How Music Reshapes the Injured Brain
Music is a highly structured auditory language involving complex perception, cognition, and motor control in the brain, and thus it can effectively be used to reshape and reeducate the injured brain. The brain areas involved in music are also active in processing language, auditory perception, attention, memory, and motor control (G. Schlaug, 2008). Music activates key areas in the brain facilitates complex patterns of interaction among them. For example, the same areas in the frontal lobe are activated whether a person is solving Sudoku puzzle or in comprehending a musical piece. This region, called Broca’s area after the French neurologist from the 19th century who described its function, is also important in processing the sequencing of physical movement and in tracking musical rhythms, and it is critical for converting thought into spoken words. Scientists speculate, therefore, that Broca’s area supports the appropriate timing, sequencing, and knowledge of rules that are common and essential to music, speech, and movement (Hummelsheim, 1999). The suggestion that music learning changes the brain is backed by research, which shows that through such learning, auditory and motor areas in the brain grow larger and interact more efficiently.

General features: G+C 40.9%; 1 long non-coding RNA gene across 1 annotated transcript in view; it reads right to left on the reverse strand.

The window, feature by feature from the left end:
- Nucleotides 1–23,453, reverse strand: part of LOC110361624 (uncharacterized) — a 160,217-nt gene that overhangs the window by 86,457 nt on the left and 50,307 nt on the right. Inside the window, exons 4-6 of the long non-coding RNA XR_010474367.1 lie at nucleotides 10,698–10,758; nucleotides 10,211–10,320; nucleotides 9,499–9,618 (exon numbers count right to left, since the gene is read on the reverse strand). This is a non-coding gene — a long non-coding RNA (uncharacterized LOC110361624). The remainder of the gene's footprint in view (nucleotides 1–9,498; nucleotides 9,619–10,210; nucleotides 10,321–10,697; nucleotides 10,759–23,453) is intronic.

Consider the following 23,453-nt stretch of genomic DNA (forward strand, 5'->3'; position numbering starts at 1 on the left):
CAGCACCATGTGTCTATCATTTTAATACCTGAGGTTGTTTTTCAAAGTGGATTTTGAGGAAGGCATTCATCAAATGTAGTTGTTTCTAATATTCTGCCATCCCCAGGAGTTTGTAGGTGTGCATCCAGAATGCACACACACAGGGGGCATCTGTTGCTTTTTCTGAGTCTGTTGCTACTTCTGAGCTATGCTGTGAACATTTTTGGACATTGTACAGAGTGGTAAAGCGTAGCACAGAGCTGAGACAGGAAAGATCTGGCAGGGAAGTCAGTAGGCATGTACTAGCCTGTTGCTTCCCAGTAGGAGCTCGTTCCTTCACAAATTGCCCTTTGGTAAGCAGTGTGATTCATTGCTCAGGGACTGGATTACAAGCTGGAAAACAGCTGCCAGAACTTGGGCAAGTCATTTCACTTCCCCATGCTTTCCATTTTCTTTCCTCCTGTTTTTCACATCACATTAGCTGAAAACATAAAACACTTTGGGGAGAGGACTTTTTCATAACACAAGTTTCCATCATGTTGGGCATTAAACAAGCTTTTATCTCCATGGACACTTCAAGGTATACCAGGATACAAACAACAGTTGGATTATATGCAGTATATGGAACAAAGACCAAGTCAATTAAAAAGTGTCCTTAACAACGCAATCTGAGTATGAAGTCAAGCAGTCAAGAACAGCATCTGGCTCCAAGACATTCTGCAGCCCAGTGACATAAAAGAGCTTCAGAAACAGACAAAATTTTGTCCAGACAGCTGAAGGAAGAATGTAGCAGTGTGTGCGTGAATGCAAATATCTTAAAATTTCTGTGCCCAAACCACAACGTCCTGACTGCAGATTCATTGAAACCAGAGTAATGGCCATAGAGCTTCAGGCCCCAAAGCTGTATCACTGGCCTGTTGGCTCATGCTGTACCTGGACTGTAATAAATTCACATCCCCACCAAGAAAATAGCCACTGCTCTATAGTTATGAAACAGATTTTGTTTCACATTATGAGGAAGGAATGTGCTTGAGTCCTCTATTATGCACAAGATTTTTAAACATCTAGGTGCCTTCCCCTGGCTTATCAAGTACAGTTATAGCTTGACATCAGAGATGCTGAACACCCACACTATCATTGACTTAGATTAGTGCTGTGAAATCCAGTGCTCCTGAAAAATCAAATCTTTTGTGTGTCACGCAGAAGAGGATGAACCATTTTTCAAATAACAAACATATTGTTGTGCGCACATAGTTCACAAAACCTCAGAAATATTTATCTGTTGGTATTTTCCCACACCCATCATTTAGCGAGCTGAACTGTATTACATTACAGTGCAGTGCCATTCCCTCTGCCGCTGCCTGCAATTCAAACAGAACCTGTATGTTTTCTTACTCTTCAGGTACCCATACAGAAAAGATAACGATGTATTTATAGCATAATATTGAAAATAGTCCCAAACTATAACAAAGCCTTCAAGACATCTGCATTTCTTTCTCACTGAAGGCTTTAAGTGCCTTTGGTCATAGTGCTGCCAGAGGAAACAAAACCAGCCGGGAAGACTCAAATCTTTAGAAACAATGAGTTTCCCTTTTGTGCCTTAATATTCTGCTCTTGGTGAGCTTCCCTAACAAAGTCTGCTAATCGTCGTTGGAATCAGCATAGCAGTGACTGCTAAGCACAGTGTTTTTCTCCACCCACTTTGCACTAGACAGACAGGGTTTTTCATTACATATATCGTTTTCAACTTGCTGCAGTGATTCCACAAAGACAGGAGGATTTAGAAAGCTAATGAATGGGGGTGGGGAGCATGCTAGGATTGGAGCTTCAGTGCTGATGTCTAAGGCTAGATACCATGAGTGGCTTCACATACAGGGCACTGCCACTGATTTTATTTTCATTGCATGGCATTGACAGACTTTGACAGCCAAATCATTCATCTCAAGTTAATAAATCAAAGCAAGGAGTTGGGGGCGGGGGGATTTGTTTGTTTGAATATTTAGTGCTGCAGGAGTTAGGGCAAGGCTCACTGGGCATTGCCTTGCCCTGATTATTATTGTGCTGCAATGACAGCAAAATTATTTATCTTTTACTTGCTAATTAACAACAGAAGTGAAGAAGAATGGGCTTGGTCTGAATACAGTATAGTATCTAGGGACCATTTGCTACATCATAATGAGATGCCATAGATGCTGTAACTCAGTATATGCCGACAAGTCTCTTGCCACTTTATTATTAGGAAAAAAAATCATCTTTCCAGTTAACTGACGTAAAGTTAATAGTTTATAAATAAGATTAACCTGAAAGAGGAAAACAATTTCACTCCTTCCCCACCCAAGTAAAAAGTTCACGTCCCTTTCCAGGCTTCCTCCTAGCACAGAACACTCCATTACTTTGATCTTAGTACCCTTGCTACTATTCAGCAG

A recent study shows novice pianists with just a few weeks of training began to show that various regions in their brains that serve as hand control become larger and more connected. It quickly became clear that music can drive plasticity in the human brain, shaping it through training and learning (A. P. Leone, 2001). Through the research conducted by Leone and colleagues we can assert that the brain changes in structure and function as a result of learning, training, and environmental influences. Exposure to external stimuli and experience will create new and more efficient connections between neurons in the brain in a sort of “rewiring” process. This “rewiring” process is least effective during passive stimulation; active learning is a must if there is to be any rewiring in the injured brain. Music therapy seeks to take advantage of this by making subtle changes in the brains structure that result in not only in the augmentation of learning, but also to diminish the pain of an injured individual.